The following contribution is by Brent M. Rogers, author of Unpopuar Sovereignty: Mormons and the Federal Management of Early Utah Territory (Nebraska 2017). Rogers is a historian and documentary editor for the Joseph Smith Papers. He is also an instructor of history and religious education at Brigham Young University, Salt Lake Center.
Rhetoric and debate about the fitness of a person or group for self-government has and continues to haunt American political discourse. While researching and writing Unpopular Sovereignty, I was consistently struck at the potency of keywords in the political discourse surrounding early Utah Territory. Sovereignty, territory, government, and republican (as in form of government, though less occasionally used in reference to the then new political party) were among the most heavily used keywords by pundits and legislators. Yet other terms, such as “unfit” or “threat,” were powerful and stinging in their usage. For example, U.S. Senator and powerful chair of the Senate Committee on Territories Stephen A. Douglas of Illinois had championed popular sovereignty as the nation’s panacea for slavery expansion, but walked back his rhetoric on that doctrine when he advocated the repeal of the Utah Territory’s Organic Act on the grounds that the territorial inhabitants, the Mormons, were “alien enemies and outlaws, unfit to exercise the right of self-government.”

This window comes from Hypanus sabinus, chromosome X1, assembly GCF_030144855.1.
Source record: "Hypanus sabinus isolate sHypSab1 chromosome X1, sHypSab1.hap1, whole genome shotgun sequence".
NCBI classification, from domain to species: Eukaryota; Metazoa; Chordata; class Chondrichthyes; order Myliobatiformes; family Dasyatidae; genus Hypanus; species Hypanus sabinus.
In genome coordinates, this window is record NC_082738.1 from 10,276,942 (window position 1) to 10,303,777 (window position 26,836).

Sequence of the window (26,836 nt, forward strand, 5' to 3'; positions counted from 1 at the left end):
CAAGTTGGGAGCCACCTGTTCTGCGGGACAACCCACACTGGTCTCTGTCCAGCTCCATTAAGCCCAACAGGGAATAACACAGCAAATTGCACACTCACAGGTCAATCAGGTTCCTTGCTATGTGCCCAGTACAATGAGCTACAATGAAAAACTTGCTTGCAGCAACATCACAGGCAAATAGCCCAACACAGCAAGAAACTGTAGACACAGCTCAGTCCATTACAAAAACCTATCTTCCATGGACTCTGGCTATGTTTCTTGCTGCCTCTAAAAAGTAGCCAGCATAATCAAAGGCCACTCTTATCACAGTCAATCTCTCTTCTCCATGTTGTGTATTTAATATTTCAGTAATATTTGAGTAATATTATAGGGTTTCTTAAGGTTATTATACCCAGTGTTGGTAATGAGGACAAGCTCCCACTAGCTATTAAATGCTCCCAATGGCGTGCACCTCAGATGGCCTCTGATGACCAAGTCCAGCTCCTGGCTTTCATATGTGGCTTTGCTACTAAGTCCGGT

Labelling a group or person “unfit” for governance most recently occurred in the 2016 U.S. presidential campaign. Each candidate called the other unfit or incapable of governing the country. Even President Barack Obama weighed in, declaring “the Republican nominee … unfit to serve as president.”